One of the first things that was mentioned in this “meeting” was that Lowe’s values results over morals. Consider the following; you have two managers, one that is good and another that is bad. The good manager leads by example; he or she is a paragon of their peers. He or she is loved by many because they understand the plight of the associate and is willing to go the extra mile for their associates because they know that unhappy associates will create unhappy customers. The bad manager intimidates; he or she knows that results can be produced by fear and strong-arming associates into bending to their will. He or she knows they can coerce associates into over performing; not by instilling confidence or passion but by distress and threats. According to HR, the morality of the two managers, though radically different, is meaningless so long as both are producing satisfactory results. This is not to say that the bad manager will not be reprimanded for their actions, but rather, so long as they reign in their destructive tendencies, all is well. A pitiful excuse for the actions of those managers who sow seeds of resentment and anger among their workforce.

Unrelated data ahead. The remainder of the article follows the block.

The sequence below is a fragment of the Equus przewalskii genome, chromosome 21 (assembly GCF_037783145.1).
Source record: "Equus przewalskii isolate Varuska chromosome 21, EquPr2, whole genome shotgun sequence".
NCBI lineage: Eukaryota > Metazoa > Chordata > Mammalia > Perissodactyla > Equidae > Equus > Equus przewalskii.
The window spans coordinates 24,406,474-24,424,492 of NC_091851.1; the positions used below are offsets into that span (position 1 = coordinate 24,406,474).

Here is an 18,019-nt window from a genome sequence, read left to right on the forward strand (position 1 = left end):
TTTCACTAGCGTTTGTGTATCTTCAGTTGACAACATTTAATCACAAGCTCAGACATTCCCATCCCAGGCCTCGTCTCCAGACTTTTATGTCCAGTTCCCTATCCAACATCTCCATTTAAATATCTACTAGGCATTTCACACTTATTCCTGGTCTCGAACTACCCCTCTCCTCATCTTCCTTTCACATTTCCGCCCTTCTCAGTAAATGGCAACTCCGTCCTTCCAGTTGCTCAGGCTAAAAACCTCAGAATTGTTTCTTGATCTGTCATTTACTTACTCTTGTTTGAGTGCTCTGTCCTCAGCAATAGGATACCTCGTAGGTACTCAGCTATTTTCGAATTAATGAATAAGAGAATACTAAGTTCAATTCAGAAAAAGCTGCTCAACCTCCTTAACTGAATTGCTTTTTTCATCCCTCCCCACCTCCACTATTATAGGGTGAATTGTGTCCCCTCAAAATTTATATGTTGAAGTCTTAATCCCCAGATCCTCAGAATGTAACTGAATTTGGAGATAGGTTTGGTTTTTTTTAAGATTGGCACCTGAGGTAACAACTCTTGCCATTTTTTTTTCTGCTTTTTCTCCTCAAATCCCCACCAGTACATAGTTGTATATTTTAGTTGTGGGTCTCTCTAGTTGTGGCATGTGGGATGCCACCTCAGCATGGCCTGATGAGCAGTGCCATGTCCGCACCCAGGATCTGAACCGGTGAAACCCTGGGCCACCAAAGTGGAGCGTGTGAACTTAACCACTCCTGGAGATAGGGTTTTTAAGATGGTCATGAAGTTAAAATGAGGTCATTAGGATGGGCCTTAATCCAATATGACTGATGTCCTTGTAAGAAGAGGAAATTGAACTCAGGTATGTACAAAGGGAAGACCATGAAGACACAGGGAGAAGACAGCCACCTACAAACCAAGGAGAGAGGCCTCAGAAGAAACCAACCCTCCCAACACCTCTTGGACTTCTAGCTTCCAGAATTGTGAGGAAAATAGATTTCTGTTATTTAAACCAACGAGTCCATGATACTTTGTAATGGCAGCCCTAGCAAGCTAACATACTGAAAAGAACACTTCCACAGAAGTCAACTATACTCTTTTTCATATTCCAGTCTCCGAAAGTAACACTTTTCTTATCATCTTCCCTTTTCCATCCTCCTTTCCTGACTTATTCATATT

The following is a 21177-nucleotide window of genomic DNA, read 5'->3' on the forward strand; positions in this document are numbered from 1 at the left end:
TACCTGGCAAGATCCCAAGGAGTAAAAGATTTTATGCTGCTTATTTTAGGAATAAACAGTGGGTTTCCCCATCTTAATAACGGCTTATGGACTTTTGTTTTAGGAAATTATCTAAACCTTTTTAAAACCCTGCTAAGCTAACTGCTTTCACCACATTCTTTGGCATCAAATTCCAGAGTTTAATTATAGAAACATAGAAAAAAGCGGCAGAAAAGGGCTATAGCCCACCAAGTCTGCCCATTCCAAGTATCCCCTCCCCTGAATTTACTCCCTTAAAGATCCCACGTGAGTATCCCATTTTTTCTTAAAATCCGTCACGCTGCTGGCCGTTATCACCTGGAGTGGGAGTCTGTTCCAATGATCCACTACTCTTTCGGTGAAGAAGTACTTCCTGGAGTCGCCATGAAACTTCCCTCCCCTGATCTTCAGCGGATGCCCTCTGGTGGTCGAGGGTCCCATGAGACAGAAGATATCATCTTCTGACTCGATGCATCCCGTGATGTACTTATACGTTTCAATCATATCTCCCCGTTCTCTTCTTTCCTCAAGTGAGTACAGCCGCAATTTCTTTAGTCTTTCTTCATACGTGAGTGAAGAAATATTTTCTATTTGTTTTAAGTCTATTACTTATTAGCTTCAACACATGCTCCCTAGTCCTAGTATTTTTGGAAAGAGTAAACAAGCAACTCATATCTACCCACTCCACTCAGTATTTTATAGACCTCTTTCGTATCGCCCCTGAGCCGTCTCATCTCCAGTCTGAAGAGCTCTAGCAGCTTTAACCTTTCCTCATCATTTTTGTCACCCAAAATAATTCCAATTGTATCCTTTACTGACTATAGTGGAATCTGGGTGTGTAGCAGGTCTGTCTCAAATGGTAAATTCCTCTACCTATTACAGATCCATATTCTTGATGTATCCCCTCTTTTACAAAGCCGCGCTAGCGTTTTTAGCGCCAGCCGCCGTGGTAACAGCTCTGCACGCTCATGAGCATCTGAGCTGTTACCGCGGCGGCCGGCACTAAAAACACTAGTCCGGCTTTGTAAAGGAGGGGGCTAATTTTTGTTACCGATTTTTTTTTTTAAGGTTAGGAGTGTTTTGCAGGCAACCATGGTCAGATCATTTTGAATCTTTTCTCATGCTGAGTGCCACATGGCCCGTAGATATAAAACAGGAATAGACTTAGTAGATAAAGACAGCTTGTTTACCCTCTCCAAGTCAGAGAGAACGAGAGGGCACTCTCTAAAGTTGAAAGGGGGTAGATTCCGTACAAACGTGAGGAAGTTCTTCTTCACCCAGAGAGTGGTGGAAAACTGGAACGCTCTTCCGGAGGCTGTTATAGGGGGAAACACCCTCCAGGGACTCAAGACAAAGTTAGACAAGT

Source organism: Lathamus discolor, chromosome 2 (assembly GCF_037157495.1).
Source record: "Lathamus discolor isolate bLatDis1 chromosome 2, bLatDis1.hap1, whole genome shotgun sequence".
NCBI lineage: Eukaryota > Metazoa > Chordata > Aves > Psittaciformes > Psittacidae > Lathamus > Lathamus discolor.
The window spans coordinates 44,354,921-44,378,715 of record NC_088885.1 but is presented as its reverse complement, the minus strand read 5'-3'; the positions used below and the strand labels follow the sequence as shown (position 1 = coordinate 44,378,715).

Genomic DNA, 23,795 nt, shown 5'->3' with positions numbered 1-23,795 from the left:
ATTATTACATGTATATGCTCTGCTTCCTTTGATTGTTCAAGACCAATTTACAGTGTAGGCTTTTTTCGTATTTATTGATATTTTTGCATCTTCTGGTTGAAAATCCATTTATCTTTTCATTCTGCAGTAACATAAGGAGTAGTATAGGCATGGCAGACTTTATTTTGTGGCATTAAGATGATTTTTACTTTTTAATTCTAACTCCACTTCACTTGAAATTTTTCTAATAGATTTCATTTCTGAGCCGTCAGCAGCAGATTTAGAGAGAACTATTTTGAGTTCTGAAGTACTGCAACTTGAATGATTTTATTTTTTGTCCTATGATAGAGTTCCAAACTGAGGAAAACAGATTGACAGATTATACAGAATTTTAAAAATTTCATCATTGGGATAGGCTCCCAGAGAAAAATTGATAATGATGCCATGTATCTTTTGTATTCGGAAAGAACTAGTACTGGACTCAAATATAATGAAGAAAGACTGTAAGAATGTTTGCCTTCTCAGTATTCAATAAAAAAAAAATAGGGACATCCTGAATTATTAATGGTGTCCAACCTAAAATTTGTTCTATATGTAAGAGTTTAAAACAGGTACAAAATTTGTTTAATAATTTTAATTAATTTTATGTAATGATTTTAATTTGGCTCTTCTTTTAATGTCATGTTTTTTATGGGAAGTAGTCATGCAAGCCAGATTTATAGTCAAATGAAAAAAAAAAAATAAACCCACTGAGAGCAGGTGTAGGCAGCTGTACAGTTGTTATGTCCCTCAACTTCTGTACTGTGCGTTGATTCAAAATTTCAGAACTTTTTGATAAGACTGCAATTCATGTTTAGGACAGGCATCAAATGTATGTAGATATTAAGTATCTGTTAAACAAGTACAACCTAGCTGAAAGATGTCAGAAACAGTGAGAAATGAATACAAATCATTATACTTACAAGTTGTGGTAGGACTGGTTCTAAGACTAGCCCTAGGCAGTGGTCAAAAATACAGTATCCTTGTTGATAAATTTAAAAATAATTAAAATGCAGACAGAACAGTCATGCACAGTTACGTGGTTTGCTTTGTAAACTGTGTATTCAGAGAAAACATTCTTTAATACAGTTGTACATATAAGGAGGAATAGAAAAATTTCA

The second point that was discussed was concerning the genius associate that would go above and beyond when it came to selling credit cards and EPP’s. I was told that it must have been difficult to be the SSM in that situation, since nothing the SSM could have done would have been enough. However, the point that I was attempting to make was that it should never have gotten to that point in the first place. Of course there was nothing the SSM could have done at that point, however, if the associate was congratulated and given recognition along the way, the stress felt by both parties could have been drastically reduced.